Overcoming Discrimination, My Story

I finished my class 10th Board examinations in Nepal back in 2001. Yes, I’ve spent nearly 11 years of my life in Nepal, where I also received my foundational education. In 2000, when my parents returned to India, Punjab, I had the chance to live on my own and pursue my education for over 11 months, during one of the most crucial times in my life (adolescent years and board exams). This independence helped me understand the units of money along with self-management and gave a lot of confidence to look ahead in life.

After finishing my 10th-grade examinations, I moved to India and enrolled in DAV school in Malerkotla. The town has a lot of Sikh-related historical value. My application process was challenging, but I eventually received a spot. This post is about how I adjusted to the transition that came with this move and how I felt leaving a completely different nation, culture, people, and lifestyle for a new one.

This post is about how I adjusted to the transition that came with this move and how I felt leaving a completely different nation, culture, people, and lifestyle for a new one. My admission to the school made headlines. I experienced the same feelings as an alien that visits and enlists in an earthly school. I was viewed as strange by teachers, classmates, and even the security guard. People who don’t speak the regional language are despised in Punjab, just as in many other parts of India. That is apparent (Some speak it out and some just consider it to be a part of life to move on). I felt the same when the only language I was speaking was either English or Hindi and didn’t know much of Punjabi (forgot after going to Nepal).

We have a “Kancha” in our class today, one of my class teachers announced when introducing me to the class (Kancha means Youngest boy and is used as slang for people from Nepal in India). The teacher once asked me to sing the Shan song “musu musu hasi deu malai lai” as if coming from Nepal, I would only be familiar with the song from Bollywood (typical stereotype).

In a real sense, I was alone and lost. Although I haven’t talked much about it with people around me before, I decided to put it down yesterday when it suddenly occurred to me that it might make a good blog topic. 

It wasn’t easy, and many of you would have had similar difficulties at some point in your lives, I’m sure. But his article is focused on how I overcame it and made sure I didn’t get sucked into this sense of prejudice and isolation.

I joined Standard +1(Class 11) in July. In India, the regular school year often begins in April. In addition to the emotional trauma I was experiencing from all the new things happening in my life, I was already three months late for the session. This emotion served as my motivation. I sat down and concentrated only on my studies. The pressure from my parents to perform well in class was added to this mental stress (a typical Indian way to motivate kids to do well in their studies).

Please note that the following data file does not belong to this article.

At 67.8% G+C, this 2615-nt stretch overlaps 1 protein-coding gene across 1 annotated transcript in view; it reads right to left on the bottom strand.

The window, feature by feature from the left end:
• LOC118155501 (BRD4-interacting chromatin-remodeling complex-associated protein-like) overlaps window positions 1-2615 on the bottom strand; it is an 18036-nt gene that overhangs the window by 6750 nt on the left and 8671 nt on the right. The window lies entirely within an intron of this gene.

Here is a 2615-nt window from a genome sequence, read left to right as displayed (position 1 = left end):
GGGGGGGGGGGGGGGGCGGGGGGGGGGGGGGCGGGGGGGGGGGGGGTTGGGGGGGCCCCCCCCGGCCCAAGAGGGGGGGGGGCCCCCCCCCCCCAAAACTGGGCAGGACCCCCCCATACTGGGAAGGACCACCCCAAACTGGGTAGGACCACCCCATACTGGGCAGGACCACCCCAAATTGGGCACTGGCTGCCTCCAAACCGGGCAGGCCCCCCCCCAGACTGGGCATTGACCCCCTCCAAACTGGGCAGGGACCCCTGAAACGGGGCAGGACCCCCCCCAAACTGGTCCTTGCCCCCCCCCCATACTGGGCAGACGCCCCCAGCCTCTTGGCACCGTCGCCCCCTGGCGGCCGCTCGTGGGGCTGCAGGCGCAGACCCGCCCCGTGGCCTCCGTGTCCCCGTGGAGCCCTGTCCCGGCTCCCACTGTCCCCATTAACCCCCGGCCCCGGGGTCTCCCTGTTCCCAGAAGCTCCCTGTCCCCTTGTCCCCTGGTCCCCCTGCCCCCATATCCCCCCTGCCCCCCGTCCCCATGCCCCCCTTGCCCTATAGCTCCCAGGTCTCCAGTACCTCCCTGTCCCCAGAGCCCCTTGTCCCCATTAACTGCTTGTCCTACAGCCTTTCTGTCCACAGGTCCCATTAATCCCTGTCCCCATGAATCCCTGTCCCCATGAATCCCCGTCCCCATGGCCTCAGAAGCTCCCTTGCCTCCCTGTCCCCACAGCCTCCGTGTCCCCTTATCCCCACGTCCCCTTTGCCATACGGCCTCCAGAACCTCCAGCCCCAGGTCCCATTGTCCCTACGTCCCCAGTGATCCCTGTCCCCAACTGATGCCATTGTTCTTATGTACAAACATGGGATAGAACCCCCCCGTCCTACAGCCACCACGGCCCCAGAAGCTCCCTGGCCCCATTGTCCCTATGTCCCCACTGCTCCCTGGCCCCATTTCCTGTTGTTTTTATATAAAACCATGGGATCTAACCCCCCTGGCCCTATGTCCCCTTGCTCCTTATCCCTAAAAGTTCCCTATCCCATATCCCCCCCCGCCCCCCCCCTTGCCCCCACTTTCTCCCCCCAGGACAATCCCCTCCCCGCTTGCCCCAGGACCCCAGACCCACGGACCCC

In October, we had our midterm exams. I had three months to prepare for the midterm exam even though I was three months late. With no major friends around, added with the feeling of being an alien around, it was going to be tough.

Everything was changed by the exam results. In the class, I was in the 2nd spot. The results surprised the teachers and the students, and here I was again after 3 months, being looked at as an alien. The result changed it all, suddenly I wasn’t looked down on by people around me in school, my teachers openly called out the students who were regular toppers of the class (been in the school since the start), and teachers themselves had a new way of speaking to me ( and allowing me to sing other Bollywood songs) and best recognization that I got was being named as “House Captain” for one of the houses in the school. It was after many years in the school that a class 11th student was made house captain.

This taught me that there are numerous ways to deal with being despised, and one of them is by concentrating more on your strength and coming out strong. Don’t let prejudice depress you. Make sure you are absolutely certain that what other people think of you is not who you are.

PS: No this post is not meant to blame anyone. It’s just an outlook of an event in my life and how I overcame it.

What is your story, how did you overcome the discrimination?

5 1 vote
Article Rating
Notify of
1 Comment
Newest Most Voted
Inline Feedbacks
View all comments
puravive scam
puravive scam
2 months ago

This site is incredible. The radiant material shows the manager’s enthusiasm. I’m dumbfounded and envision more such astonishing substance.

Would love your thoughts, please comment.x